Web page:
Kids Need Many Things; Among Them, A Community School

Initially published as a column in the AM News on Friday, May 30, 2014. 

One of the books both my sons loved when they were little was ‘The Little House’ written and illustrated by Virginia Lee Burton, first published in 1942. It tells the story of a house that stood ever so happily on a hill, surrounded by apples trees and the sound of children.

The house stood as the hills became more populated and a new city grew around it until – spoiler alert! – city life almost crushed the little house. Luckily, it was saved by the well-meaning descendants of the people who built it.

Lots of meaningful lessons to say the least.

We read it countless times. Every time they would look at the detailed drawings they’d find yet another thing they’d missed last time.

Here’s what I will always remember about it, unrelated to the way it was written. I bought the book when my oldest son was two and we had just moved into a neighborhood that had an old street with many old stores. Among them, a children’s bookstore with many gems and reasonably priced.

A year later, the bookstore closed and was sorely missed. Rent and maintenance costs were too high.

Many old stores in Vancouver had the same fate and so did many old, yet well-built heritage houses. Unfortunately, there was no timely arrival of well-meaning descendants of the people who built them to save them all…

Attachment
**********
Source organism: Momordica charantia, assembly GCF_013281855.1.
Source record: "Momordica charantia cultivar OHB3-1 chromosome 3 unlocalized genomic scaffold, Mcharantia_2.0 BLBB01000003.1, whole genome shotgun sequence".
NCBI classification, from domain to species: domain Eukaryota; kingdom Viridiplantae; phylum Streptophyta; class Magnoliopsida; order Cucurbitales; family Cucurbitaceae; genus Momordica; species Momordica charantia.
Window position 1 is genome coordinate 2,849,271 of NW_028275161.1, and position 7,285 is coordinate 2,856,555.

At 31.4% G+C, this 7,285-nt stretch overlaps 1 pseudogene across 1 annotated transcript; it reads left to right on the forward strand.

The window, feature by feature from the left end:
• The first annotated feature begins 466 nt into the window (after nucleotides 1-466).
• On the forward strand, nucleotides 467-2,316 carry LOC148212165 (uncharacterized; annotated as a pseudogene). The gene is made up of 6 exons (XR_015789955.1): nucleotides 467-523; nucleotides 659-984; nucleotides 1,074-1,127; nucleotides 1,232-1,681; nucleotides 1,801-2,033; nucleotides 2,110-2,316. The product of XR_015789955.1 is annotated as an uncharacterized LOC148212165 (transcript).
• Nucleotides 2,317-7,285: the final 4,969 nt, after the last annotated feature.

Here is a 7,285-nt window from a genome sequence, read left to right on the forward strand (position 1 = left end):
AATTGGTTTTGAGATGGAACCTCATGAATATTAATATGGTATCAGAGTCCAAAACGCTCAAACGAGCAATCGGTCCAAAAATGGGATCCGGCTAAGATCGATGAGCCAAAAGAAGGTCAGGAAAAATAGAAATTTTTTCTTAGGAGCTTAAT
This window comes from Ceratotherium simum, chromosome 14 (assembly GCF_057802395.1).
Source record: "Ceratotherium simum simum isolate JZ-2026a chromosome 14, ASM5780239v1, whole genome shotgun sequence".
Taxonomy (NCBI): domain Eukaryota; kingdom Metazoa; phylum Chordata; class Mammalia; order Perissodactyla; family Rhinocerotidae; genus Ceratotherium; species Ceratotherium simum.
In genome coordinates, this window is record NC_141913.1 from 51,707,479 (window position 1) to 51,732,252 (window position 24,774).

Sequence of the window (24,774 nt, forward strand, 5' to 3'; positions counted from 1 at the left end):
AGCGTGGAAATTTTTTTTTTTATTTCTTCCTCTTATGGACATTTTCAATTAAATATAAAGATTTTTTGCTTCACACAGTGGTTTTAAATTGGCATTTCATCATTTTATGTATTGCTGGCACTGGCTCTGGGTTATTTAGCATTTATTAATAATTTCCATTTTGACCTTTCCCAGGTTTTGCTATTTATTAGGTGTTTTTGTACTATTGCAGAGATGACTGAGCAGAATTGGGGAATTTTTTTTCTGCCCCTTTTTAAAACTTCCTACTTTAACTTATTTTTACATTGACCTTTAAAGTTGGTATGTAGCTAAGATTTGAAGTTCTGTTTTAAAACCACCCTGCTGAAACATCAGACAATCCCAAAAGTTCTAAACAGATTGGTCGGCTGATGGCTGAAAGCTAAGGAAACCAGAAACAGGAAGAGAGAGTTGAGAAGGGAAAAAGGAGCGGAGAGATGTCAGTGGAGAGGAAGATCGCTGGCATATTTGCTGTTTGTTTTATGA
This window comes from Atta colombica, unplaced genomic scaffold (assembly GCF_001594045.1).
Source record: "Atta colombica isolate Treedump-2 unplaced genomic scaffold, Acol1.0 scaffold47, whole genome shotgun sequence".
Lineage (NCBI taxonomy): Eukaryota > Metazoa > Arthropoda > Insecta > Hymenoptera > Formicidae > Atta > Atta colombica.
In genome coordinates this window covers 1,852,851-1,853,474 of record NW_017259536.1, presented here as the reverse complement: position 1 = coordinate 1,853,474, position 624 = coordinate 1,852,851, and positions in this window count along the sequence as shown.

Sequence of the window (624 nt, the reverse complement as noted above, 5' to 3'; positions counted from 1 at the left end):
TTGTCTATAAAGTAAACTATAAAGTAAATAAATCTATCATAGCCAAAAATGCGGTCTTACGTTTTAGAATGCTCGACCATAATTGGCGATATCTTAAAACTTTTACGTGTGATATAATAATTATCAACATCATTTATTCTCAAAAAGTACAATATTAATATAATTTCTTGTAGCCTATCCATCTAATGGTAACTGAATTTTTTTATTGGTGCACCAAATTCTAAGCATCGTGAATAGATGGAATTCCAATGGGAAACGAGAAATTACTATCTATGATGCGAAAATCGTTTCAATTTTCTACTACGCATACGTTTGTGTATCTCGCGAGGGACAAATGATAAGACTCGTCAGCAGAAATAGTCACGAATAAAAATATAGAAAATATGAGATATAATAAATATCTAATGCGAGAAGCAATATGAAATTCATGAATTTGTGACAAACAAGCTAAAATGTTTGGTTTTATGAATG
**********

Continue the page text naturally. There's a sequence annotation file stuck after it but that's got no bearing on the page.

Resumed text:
The recent discussions about the closure of Stuart Wood Elementary brought back the memories of those days and much more.

A few days ago, many feared that the fate of the school was to be announced during a School Board meeting, but the said meeting was in fact a presentation of the available options.

The alternatives to what we have at the moment are many and interesting at that.

One is moving Stuart Wood Elementary to where the Beattie School of Arts now stands and thus following a chain of events that imply a massive shuffling of students between many schools. Or we could renovate it to bring it up to a modern standard and take it from there.

The first has been met with resistance from students, parents and teachers for many good reasons.

The other, which implies a series of serious renovations to the existing Stuart Wood building, a designated heritage building and presently owned by the City of Kamloops, brings out many important issues as well.